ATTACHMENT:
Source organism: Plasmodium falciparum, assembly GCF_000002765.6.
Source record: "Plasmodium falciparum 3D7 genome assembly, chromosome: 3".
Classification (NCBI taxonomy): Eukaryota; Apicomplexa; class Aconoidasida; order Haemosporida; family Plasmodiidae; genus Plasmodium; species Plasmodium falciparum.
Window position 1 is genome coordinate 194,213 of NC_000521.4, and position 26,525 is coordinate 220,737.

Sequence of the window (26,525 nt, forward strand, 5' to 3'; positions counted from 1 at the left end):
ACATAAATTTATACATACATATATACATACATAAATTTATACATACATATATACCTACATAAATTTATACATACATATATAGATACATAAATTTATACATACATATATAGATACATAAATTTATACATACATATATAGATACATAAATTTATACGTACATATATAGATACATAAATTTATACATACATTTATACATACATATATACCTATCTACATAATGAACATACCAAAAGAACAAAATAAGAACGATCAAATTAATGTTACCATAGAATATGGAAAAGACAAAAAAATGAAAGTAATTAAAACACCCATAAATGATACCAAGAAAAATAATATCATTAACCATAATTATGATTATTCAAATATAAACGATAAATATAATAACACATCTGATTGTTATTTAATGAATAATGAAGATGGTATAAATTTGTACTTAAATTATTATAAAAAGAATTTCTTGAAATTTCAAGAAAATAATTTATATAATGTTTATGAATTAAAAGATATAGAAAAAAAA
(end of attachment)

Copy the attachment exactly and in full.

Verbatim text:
Source organism: Plasmodium falciparum, assembly GCF_000002765.6.
Source record: "Plasmodium falciparum 3D7 genome assembly, chromosome: 3".
Classification (NCBI taxonomy): Eukaryota; Apicomplexa; class Aconoidasida; order Haemosporida; family Plasmodiidae; genus Plasmodium; species Plasmodium falciparum.
Window position 1 is genome coordinate 194,213 of NC_000521.4, and position 26,525 is coordinate 220,737.

Sequence of the window (26,525 nt, forward strand, 5' to 3'; positions counted from 1 at the left end):
ACATAAATTTATACATACATATATACATACATAAATTTATACATACATATATACCTACATAAATTTATACATACATATATAGATACATAAATTTATACATACATATATAGATACATAAATTTATACATACATATATAGATACATAAATTTATACGTACATATATAGATACATAAATTTATACATACATTTATACATACATATATACCTATCTACATAATGAACATACCAAAAGAACAAAATAAGAACGATCAAATTAATGTTACCATAGAATATGGAAAAGACAAAAAAATGAAAGTAATTAAAACACCCATAAATGATACCAAGAAAAATAATATCATTAACCATAATTATGATTATTCAAATATAAACGATAAATATAATAACACATCTGATTGTTATTTAATGAATAATGAAGATGGTATAAATTTGTACTTAAATTATTATAAAAAGAATTTCTTGAAATTTCAAGAAAATAATTTATATAATGTTTATGAATTAAAAGATATAGAAAAAAAA